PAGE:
Mental stress is common in all job types. Very few workers in the United States escape its clutches. But when it comes to stress that comes from on-the-job injuries or otherwise debilitating events, workers who suffer from post-traumatic stress disorder (PTSD) may find it difficult to perform everyday working duties.
Even though an estimated 7-8% of Americans will experience PTSD, it is rare that PTSD will warrant an immediate claim award. A dislocated shoulder from a fall at work is a pretty straightforward injury. But mental distress and other related effects are not as easy to prove, nor are they as easy to identify – even when experts are involved.
The claims process for PTSD
It is likely that your employer’s insurance company will be diligent in verifying the legitimacy of your PTSD, just as they would for any standard workers’ comp claim. You may have even received a diagnosis from a psychiatric professional, but that will probably not stop insurance companies from covering all bases. They will likely want to take full advantage of the fact that PTSD is a condition that cannot be seen in an X-ray, like a broken bone would.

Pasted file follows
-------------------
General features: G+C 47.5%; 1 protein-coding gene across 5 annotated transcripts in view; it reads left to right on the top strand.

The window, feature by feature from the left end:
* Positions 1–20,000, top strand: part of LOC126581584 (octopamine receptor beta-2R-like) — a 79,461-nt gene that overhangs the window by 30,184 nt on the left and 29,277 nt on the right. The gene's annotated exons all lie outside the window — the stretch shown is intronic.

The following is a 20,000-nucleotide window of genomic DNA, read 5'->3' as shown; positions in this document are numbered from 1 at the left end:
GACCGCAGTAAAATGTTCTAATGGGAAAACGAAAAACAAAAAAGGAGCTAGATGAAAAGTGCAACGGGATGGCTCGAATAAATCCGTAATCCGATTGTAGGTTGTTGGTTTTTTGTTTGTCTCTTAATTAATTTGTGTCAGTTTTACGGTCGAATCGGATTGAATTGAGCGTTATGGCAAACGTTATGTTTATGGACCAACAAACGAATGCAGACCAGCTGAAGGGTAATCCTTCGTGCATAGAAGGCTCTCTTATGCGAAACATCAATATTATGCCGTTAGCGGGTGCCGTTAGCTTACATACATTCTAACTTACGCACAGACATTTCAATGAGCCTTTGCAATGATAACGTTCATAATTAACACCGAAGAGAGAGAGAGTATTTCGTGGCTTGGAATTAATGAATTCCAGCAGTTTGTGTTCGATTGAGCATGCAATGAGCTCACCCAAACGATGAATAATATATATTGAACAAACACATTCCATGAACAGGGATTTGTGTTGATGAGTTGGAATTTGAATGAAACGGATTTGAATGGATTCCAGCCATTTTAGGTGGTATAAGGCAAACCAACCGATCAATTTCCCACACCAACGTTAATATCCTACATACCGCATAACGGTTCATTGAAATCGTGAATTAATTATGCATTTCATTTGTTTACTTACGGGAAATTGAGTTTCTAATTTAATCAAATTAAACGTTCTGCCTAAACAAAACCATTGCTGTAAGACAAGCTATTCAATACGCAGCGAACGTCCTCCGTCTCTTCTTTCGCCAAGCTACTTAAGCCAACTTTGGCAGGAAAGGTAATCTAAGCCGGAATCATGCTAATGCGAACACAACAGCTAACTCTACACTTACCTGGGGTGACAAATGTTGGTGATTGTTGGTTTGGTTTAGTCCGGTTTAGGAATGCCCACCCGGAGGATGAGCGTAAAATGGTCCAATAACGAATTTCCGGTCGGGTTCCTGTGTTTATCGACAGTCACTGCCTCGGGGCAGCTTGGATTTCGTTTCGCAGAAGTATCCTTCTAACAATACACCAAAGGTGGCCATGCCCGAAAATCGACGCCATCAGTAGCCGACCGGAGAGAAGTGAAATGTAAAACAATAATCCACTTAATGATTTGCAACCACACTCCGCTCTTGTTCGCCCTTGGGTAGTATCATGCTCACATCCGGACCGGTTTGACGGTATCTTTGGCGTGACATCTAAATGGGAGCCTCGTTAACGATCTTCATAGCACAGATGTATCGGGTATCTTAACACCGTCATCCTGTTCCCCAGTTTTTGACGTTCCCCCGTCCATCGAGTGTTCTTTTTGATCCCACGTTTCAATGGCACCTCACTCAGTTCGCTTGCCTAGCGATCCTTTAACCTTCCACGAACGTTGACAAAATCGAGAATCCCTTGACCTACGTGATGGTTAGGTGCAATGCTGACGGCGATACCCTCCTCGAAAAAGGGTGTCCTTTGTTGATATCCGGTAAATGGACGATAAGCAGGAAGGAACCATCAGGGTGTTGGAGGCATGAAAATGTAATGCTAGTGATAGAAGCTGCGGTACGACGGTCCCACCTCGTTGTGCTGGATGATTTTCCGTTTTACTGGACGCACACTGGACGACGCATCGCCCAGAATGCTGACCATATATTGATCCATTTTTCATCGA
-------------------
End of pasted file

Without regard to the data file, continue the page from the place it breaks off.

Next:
Proving PTSD may seem like a difficult task. But if you take the right steps regarding your condition, there should be a backing of evidence that can help you with your claim. A simple diagnosis, as mentioned, may not be enough. Depending on the word of your legal representative, you will want to cover these bases:
- Well-documented, regular medical and psychiatric visits are vital.
- You should keep a journal of how your condition affects your job duties.
- You may also want to have statements from family members and friends who may have noticed changes in your behavior since your work-related incident.
- Ensure you have documentation on incidents related to your mental state, especially those at the workplace, that occurred post-injury.
Every case is different and comes with its own unique complications. Note also that the workers’ compensation process is never perfect. Should you receive a denial for your claim, you still have options for appeal.